I ran across a discussion today that I haven’t seen for a while: how to grow community college enrollment. Nationally, enrollment in two-year schools is down by 15%. That translates into millions of students nationwide who aren’t sitting in community college classrooms right now.
Although the decline in enrollment happened co-incidentally with the arrival of the pandemic, some people believe that the enrollment decline would have happened regardless of the state of public health. Community college enrollment peaked during the Great Recession, and unfortunately, that period is a popular (if unfair) point of comparison.
While there has been a lot of hand-wringing about the decline in enrollment in the nation’s two-year schools, few people are addressing the other side of the issue: how to raise enrollment to pre-pandemic levels.
Northwest Arkansas Community College knows who’s missing from its classrooms: first-generation, low-income college students. The administration there also knows the challenges these students face: lack of childcare, Internet access, and technology. In the absence of the right tools, NWACC students were trying to complete coursework on their mobile phones.
At the same time, some students who might originally have enrolled at NWACC enrolled at a four-year institution instead. In Arkansas, community college enrollment dropped by 13%, while enrollment at the state’s four-year schools dropped by a more modest 5%. Prospective students took full advantage of most universities’ decisions to drop their SAT or ACT test requirement for admission. Student’s who’d earned a less-than-stellar score on one of these standardized tests no longer had to worry about remediating their application package by supplying proof that they could manage college-level courses.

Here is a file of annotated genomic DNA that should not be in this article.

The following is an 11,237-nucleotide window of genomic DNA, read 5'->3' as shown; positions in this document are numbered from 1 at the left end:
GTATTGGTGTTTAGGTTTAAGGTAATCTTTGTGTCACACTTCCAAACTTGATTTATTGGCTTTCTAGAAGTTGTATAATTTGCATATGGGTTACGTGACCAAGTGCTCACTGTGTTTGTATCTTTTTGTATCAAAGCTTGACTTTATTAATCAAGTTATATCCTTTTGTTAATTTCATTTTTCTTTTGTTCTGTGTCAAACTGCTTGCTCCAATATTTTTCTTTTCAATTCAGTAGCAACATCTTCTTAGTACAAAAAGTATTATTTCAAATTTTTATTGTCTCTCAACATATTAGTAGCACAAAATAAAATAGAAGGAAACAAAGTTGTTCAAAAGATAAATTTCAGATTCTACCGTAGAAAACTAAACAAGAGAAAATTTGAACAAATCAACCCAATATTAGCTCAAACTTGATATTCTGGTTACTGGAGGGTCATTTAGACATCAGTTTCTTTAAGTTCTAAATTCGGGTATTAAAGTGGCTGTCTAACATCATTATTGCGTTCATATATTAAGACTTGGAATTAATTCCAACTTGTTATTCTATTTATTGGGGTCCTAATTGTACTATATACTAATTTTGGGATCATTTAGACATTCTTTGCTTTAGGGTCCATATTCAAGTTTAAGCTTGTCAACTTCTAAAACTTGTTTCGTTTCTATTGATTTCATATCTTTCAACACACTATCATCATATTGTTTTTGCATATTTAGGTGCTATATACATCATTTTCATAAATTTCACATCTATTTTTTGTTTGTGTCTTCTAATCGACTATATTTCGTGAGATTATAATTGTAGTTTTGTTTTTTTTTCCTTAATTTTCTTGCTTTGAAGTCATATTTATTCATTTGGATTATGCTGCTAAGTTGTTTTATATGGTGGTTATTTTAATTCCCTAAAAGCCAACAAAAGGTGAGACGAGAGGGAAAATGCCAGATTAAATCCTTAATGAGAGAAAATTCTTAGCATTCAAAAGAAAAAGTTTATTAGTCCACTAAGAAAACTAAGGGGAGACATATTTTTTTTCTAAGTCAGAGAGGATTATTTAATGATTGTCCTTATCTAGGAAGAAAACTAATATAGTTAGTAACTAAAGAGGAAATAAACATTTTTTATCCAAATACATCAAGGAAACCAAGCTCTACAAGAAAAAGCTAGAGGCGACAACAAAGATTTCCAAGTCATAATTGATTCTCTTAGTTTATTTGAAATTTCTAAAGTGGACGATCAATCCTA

Community college enrollment: making it happen
In an article in the Northwest Arkansas Democrat Gazette, Ricky Tompkins, the NWACC Vice President of Learning said: “We have lost those people who need us the most.” … “We are going to have to make a concerted effort to get them back.”
Regardless of why it happened, community college enrollment has dropped. The discussion of how to reverse that has been rather quiet. (It’s almost as though community college administrators don’t have strategies for returning their institutions’ enrollment to its pre-pandemic level.)
NWACC is having those discussions. What’s more interesting is that NWACC is looking for a new president. Their current CEO, Dr. Evelyn Jorgenson, will retire at the end of June. Not knowing who will lead NWACC is not stopping the institution from developing a plan to reverse its declining enrollment. (Somehow, NWACC manages to scrape by with just four vice presidents.)
If you’re looking for a size comparison, NWACC enrolled 7,000 students in the fall semester, so it’s slightly smaller than WCC. It’s also located in Bentonville, AR, home of WalMart, so it has some resources available to it.
I have little doubt that NWACC will pull its enrollment back up as long as the faculty and staff remain engaged with that goal. I also have little doubt that administrators who wait for their community college enrollment to rise again will still be wondering where their students are a year or two from now.
Community colleges that want their students back need to start asking questions about how to make that happen.
Photo Credit: Kevin , via Flickr